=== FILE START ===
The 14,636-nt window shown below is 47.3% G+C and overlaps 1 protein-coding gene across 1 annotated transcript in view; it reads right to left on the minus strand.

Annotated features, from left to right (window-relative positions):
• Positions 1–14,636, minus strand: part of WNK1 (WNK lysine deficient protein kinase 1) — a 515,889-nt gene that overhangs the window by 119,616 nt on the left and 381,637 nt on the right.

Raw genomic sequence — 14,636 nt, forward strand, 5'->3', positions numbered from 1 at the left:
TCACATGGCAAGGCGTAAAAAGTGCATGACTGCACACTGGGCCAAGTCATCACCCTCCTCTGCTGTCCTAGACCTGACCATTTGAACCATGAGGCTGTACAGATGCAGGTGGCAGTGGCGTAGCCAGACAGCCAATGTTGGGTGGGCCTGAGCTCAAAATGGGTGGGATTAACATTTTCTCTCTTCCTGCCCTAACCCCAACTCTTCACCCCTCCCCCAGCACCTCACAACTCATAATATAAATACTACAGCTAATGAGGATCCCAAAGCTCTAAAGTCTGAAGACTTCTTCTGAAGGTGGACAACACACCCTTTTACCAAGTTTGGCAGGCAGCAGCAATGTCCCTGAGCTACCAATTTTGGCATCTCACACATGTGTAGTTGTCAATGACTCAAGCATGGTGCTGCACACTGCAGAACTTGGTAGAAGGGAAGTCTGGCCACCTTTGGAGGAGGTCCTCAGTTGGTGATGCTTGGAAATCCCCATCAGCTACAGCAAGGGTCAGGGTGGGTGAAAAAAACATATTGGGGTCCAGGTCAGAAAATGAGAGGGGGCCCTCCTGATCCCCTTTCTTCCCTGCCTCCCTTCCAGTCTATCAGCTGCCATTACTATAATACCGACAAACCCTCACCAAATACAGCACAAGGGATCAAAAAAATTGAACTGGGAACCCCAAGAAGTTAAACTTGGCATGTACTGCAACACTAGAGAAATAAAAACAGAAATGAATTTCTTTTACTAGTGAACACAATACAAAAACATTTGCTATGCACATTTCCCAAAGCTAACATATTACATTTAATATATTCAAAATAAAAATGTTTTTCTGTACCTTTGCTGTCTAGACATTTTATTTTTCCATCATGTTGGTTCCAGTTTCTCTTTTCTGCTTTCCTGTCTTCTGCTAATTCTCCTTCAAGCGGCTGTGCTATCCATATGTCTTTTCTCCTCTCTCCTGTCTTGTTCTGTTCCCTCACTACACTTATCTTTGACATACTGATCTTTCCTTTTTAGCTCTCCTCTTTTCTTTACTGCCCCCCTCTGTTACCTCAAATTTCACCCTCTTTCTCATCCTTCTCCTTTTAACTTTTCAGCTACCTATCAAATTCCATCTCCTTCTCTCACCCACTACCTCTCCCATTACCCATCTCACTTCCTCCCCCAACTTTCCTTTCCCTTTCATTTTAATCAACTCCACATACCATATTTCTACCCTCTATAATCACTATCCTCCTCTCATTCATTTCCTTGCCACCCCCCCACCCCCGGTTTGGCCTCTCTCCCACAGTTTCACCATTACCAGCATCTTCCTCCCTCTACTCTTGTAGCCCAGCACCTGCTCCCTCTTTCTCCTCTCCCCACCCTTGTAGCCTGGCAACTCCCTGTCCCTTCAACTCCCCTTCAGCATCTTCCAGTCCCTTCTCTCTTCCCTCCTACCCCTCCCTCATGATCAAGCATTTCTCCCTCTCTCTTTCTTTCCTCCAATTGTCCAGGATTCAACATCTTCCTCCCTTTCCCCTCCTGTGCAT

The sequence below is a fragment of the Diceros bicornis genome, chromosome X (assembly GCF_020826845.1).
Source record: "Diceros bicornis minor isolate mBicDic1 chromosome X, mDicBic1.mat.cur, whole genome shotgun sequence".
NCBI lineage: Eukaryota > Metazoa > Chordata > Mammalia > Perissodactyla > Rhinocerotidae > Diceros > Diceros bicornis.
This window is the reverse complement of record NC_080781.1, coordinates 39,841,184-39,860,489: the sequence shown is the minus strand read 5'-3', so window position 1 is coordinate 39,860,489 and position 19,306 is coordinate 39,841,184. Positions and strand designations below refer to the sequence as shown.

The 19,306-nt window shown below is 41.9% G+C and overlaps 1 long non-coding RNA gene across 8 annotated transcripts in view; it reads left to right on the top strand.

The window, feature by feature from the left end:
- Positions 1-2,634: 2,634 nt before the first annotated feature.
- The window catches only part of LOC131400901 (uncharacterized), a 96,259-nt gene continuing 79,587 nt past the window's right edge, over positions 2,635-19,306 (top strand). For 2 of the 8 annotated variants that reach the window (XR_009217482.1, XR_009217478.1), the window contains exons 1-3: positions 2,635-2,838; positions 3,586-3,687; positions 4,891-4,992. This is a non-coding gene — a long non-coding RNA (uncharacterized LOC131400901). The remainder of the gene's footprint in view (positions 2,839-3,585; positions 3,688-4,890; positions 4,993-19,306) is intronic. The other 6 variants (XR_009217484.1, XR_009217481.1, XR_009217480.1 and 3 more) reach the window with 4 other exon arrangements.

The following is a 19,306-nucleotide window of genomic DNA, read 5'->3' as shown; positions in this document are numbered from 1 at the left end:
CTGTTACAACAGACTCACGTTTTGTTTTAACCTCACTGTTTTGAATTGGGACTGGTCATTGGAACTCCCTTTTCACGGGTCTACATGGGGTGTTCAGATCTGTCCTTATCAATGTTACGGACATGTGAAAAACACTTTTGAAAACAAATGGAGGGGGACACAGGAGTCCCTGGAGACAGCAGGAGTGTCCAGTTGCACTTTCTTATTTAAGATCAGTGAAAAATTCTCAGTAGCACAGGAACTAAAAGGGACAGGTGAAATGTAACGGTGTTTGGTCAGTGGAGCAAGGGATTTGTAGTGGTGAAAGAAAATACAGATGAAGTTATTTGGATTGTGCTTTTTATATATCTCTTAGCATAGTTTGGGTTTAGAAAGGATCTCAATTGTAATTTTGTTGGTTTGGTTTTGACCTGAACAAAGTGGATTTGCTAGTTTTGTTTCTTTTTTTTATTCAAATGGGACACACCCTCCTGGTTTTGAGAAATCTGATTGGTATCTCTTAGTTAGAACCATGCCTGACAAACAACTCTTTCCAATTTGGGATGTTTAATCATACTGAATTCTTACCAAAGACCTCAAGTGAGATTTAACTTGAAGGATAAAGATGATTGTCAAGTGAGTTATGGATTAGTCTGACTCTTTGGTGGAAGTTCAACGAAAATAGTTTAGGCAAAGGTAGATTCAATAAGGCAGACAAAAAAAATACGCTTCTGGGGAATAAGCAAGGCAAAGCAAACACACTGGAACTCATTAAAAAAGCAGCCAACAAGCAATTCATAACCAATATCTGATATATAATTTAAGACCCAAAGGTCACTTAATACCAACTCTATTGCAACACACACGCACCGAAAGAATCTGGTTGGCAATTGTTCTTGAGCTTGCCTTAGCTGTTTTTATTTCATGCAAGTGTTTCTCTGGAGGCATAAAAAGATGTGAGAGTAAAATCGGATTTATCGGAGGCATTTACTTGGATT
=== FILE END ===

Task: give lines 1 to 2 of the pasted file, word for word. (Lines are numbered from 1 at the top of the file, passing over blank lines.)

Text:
The 14,636-nt window shown below is 47.3% G+C and overlaps 1 protein-coding gene across 1 annotated transcript in view; it reads right to left on the minus strand.

Annotated features, from left to right (window-relative positions):